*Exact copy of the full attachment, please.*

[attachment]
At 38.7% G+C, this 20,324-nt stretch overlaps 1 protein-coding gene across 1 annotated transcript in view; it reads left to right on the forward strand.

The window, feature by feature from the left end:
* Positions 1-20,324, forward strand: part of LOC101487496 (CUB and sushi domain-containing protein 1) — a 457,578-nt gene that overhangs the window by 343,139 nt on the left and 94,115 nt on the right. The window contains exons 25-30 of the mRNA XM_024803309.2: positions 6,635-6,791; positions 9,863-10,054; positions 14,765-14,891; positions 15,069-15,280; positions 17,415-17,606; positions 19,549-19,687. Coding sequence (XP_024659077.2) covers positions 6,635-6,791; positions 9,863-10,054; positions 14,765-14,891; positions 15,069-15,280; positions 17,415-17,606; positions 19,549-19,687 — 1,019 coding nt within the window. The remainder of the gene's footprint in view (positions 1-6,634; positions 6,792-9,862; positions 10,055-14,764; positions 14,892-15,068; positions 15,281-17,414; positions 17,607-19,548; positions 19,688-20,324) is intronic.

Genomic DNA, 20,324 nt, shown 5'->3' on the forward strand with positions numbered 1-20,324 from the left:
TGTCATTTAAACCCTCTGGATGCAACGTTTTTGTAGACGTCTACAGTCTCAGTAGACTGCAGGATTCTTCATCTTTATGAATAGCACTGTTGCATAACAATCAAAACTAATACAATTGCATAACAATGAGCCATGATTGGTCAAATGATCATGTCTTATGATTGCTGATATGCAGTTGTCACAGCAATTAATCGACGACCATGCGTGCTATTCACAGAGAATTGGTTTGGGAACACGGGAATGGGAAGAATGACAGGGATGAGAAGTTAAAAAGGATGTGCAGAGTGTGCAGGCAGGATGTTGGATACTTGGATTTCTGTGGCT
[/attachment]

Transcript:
At 38.7% G+C, this 20,324-nt stretch overlaps 1 protein-coding gene across 1 annotated transcript in view; it reads left to right on the forward strand.

The window, feature by feature from the left end:
* Positions 1-20,324, forward strand: part of LOC101487496 (CUB and sushi domain-containing protein 1) — a 457,578-nt gene that overhangs the window by 343,139 nt on the left and 94,115 nt on the right. The window contains exons 25-30 of the mRNA XM_024803309.2: positions 6,635-6,791; positions 9,863-10,054; positions 14,765-14,891; positions 15,069-15,280; positions 17,415-17,606; positions 19,549-19,687. Coding sequence (XP_024659077.2) covers positions 6,635-6,791; positions 9,863-10,054; positions 14,765-14,891; positions 15,069-15,280; positions 17,415-17,606; positions 19,549-19,687 — 1,019 coding nt within the window. The remainder of the gene's footprint in view (positions 1-6,634; positions 6,792-9,862; positions 10,055-14,764; positions 14,892-15,068; positions 15,281-17,414; positions 17,607-19,548; positions 19,688-20,324) is intronic.

Genomic DNA, 20,324 nt, shown 5'->3' on the forward strand with positions numbered 1-20,324 from the left:
TGTCATTTAAACCCTCTGGATGCAACGTTTTTGTAGACGTCTACAGTCTCAGTAGACTGCAGGATTCTTCATCTTTATGAATAGCACTGTTGCATAACAATCAAAACTAATACAATTGCATAACAATGAGCCATGATTGGTCAAATGATCATGTCTTATGATTGCTGATATGCAGTTGTCACAGCAATTAATCGACGACCATGCGTGCTATTCACAGAGAATTGGTTTGGGAACACGGGAATGGGAAGAATGACAGGGATGAGAAGTTAAAAAGGATGTGCAGAGTGTGCAGGCAGGATGTTGGATACTTGGATTTCTGTGGCT